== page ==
By Jack F. Williams, Staff Member (Vol. 16)
In 2008, the North Carolina legislature passed the “Protect Children from Sexual Predators Act.” As part of the Act, subsection 14-202.5 banned the use of “commercial social networking Web sites by any registered sex offender.” The statute applied to about “20,000 people in North Carolina” and reports estimate that the State has prosecuted “over 1,000 people for violating it.”
In 2012, Lester Gerald Packingham was indicted for violating the statute and was found guilty by a jury. He appealed his conviction, and in 2013 the North Carolina Court of Appeals reversed the trial court decision, finding the North Carolina statute was unconstitutional on First Amendment grounds.
In 2015, the North Carolina Supreme Court reversed the Court of Appeals’ decision, finding the statute constitutional, both facially and as applied. The U.S. Supreme Court reversed this decision in 2017 holding that the North Carolina statute “impermissibly restricts lawful speech in violation of the First Amendment.”
Since the advent of the modern Internet, courts have struggled to define exact what it is in the context of the First Amendment. Is it more like a park, a cable network, or a street? Could it be considered a “public forum” or a quasi-public forum and be subjected to the same level of judicial scrutiny? As with so many cases in First Amendment law, framing the issues often is determinative of the outcome.
Because of the many conceptualizations of the Internet, there is not a standard approach to free speech online. Because of this, courts are cautious when developing new jurisprudence regarding free speech in the Internet context so as not to constrain the expansion of the new technology, and also not to have their rulings undermined by its rapid expansion. Changes in the law often come at a snail’s pace in comparison to the near exponential change seen in the online sphere.
Although our society is only beginning to grapple with the vast array of new problems created by the Internet, the Supreme Court has only weighed in on Internet related issues in the context of “regulations seeking to protect children from exploitation and from viewing obscene and indecent material.” Even in this context, the Court’s jurisprudence is shockingly small. From 1996 to 2012, the Supreme Court issued “just under 1,400 opinions” of which only 17 “mention the Internet substantively” and of those 17 only seven “were actually about the Internet.”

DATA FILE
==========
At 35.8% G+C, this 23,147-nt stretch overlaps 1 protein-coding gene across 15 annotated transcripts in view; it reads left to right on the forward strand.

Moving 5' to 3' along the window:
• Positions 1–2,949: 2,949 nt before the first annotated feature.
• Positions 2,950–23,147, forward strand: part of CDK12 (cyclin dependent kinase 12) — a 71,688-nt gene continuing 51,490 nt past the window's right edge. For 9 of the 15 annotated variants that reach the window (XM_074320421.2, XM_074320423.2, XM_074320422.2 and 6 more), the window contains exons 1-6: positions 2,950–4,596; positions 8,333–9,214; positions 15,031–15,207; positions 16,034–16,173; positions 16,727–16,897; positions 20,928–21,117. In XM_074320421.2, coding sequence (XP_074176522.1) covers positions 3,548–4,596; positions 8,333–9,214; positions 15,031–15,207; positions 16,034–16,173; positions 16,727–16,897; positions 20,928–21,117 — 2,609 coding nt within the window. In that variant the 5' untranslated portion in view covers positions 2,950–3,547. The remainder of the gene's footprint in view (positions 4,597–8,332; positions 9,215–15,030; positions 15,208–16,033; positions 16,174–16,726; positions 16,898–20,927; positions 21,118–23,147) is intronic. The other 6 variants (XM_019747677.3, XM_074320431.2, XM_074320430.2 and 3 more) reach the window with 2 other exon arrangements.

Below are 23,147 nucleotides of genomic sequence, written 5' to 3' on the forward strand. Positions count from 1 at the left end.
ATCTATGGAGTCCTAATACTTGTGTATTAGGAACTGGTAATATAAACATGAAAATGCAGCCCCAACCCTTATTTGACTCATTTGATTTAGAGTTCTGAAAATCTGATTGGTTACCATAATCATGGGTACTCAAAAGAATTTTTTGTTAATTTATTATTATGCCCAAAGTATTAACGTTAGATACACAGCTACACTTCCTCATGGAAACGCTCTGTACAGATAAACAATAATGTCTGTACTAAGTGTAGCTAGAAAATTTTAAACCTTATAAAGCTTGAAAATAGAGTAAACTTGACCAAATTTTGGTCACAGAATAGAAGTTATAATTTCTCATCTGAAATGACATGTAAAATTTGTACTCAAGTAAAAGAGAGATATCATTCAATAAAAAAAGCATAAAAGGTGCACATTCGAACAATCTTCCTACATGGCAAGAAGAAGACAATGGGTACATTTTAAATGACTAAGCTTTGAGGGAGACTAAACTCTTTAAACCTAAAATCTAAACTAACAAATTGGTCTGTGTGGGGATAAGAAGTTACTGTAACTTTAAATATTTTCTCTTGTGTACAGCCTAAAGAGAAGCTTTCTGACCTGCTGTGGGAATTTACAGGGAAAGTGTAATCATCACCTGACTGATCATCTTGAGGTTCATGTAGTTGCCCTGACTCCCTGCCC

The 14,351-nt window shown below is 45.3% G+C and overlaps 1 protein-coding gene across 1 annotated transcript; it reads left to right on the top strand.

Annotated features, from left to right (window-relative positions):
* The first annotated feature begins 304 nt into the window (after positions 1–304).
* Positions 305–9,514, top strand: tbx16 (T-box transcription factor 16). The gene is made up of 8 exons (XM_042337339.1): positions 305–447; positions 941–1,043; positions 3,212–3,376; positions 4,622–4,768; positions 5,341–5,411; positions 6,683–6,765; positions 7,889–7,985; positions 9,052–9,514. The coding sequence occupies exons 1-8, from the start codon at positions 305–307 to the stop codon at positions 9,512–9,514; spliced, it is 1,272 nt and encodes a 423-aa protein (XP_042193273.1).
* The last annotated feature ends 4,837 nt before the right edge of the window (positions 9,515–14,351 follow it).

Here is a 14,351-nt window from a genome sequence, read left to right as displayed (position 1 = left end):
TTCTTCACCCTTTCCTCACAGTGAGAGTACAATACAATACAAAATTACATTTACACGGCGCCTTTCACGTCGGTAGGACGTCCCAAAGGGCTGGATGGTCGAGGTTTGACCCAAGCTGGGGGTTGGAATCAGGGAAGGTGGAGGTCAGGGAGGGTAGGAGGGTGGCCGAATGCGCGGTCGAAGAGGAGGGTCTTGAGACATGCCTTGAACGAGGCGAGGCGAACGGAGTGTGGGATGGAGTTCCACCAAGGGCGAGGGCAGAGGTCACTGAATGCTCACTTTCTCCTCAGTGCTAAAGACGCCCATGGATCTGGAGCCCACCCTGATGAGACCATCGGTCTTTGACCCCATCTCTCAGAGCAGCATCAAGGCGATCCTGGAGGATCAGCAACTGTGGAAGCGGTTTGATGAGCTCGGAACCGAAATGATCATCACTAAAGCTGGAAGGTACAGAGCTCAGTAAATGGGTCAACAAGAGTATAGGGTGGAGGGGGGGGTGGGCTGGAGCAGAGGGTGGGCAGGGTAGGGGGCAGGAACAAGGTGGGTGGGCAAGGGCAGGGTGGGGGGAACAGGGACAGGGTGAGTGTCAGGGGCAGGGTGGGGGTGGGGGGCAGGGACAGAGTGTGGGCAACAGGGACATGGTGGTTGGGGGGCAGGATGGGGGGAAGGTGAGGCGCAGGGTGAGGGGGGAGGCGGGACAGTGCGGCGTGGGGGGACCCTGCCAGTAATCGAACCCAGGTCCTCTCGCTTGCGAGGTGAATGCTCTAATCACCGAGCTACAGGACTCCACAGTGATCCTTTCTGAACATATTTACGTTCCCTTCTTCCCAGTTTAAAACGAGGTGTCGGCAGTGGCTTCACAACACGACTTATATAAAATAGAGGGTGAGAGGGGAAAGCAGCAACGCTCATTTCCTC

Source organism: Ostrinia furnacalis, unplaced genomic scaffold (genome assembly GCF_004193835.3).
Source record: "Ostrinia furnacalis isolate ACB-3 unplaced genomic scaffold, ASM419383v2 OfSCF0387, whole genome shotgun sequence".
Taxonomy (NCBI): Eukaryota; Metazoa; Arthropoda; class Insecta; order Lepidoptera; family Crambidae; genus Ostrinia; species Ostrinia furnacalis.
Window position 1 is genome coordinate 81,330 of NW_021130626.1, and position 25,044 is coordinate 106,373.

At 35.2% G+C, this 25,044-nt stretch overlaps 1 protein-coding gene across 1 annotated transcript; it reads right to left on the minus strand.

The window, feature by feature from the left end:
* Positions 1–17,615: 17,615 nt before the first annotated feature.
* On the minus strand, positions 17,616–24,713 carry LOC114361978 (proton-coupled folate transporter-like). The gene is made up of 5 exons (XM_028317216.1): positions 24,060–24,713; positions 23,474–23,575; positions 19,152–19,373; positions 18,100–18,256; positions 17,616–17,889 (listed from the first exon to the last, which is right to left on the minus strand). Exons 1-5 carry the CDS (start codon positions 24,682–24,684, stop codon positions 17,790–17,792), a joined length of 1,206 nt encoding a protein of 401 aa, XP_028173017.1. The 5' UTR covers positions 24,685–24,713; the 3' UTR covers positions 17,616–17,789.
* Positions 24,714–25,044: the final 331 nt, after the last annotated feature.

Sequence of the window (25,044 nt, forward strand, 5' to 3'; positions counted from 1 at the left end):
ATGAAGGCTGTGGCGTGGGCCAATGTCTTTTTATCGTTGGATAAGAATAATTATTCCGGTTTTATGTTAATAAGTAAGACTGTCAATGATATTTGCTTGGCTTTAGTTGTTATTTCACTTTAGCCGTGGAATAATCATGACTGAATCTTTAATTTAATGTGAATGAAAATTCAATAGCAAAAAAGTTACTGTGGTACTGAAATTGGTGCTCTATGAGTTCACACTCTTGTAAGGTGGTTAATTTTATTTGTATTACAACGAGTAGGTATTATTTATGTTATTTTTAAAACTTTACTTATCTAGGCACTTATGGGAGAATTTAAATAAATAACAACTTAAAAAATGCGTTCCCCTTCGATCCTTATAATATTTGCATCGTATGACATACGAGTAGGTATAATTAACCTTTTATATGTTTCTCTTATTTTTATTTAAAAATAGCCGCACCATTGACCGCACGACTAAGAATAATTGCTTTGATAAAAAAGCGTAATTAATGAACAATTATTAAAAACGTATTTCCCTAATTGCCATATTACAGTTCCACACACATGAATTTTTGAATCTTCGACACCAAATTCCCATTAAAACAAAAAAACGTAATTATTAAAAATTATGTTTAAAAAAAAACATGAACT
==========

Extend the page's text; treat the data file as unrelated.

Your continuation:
The Court’s decision to dip its toes into the vast ocean of the Internet, rather than dive head first, is shown by its narrow focus on cases dealing with the protection of children in the online sphere. Here, there can be no doubt about the magnitude of the government’s interest or about its traditional powers to protect such persons.
While all three courts in the Packingham saga agreed that there was a compelling state interest in protecting minors from predatory behavior by sex offenders on the Internet, that is where the similarities ended. The U.S. Supreme Court agreed with many of the positions taken by both the North Carolina Court of Appeals and the dissenting justices on the North Carolina Supreme Court in analyzing the statute.
Germane to their analyses was the extreme breadth of the statute. All three opinions stressed that the statute covered a vast array of websites, not just commercial social networking websites. The statute’s broad scope failed the narrow tailoring analysis in all three opinions.
Although the U.S. Supreme Court did not take up the issue, the dissenting justices on the North Carolina Supreme Court agreed with the Appeals Court that the statute also failed the tailoring analysis because it covered many more offenders than just those whose crimes involved minors. Because of this, the law burdened more speech than was necessary to satisfy the government interest.
In deciding Packingham, the U.S. Supreme Court again showed its hesitation in addressing regulation of speech on the Internet, even in the context of the protection of minors. To the dismay of many state legislatures, the Court did not lay down any standard by which to write other online sex offender statutes.
The Court continues to use existing First Amendment framework from other contexts to analyze online speech restrictions, which if nothing else, offers predictability of result. It is unclear what set of facts or circumstances will force the Court into the open to lay down new jurisprudence regarding the First Amendment in the online sphere.